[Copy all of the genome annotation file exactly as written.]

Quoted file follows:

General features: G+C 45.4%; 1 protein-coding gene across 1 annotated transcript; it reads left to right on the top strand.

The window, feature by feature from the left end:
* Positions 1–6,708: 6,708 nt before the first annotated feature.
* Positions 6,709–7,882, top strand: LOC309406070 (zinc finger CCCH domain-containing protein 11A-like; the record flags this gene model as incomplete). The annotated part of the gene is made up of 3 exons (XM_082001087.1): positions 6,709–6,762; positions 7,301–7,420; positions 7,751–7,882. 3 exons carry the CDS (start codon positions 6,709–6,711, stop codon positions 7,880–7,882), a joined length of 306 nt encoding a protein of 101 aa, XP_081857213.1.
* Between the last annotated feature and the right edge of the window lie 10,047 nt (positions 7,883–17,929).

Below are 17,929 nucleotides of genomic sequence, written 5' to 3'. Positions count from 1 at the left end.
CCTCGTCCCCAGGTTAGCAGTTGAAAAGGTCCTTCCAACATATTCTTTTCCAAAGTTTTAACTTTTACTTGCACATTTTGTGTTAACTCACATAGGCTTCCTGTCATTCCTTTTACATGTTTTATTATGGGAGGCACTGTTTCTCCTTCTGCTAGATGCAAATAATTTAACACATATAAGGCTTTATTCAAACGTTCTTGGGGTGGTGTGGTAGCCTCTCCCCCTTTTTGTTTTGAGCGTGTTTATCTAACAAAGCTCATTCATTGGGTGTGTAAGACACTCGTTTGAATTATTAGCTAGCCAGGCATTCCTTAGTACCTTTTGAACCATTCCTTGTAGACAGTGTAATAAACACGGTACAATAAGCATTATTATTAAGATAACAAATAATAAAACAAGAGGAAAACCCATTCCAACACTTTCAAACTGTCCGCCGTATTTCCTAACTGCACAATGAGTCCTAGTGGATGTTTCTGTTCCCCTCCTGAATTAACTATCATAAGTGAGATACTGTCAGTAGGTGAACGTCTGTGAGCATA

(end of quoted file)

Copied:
General features: G+C 45.4%; 1 protein-coding gene across 1 annotated transcript; it reads left to right on the top strand.

The window, feature by feature from the left end:
* Positions 1–6,708: 6,708 nt before the first annotated feature.
* Positions 6,709–7,882, top strand: LOC309406070 (zinc finger CCCH domain-containing protein 11A-like; the record flags this gene model as incomplete). The annotated part of the gene is made up of 3 exons (XM_082001087.1): positions 6,709–6,762; positions 7,301–7,420; positions 7,751–7,882. 3 exons carry the CDS (start codon positions 6,709–6,711, stop codon positions 7,880–7,882), a joined length of 306 nt encoding a protein of 101 aa, XP_081857213.1.
* Between the last annotated feature and the right edge of the window lie 10,047 nt (positions 7,883–17,929).

Below are 17,929 nucleotides of genomic sequence, written 5' to 3'. Positions count from 1 at the left end.
CCTCGTCCCCAGGTTAGCAGTTGAAAAGGTCCTTCCAACATATTCTTTTCCAAAGTTTTAACTTTTACTTGCACATTTTGTGTTAACTCACATAGGCTTCCTGTCATTCCTTTTACATGTTTTATTATGGGAGGCACTGTTTCTCCTTCTGCTAGATGCAAATAATTTAACACATATAAGGCTTTATTCAAACGTTCTTGGGGTGGTGTGGTAGCCTCTCCCCCTTTTTGTTTTGAGCGTGTTTATCTAACAAAGCTCATTCATTGGGTGTGTAAGACACTCGTTTGAATTATTAGCTAGCCAGGCATTCCTTAGTACCTTTTGAACCATTCCTTGTAGACAGTGTAATAAACACGGTACAATAAGCATTATTATTAAGATAACAAATAATAAAACAAGAGGAAAACCCATTCCAACACTTTCAAACTGTCCGCCGTATTTCCTAACTGCACAATGAGTCCTAGTGGATGTTTCTGTTCCCCTCCTGAATTAACTATCATAAGTGAGATACTGTCAGTAGGTGAACGTCTGTGAGCATA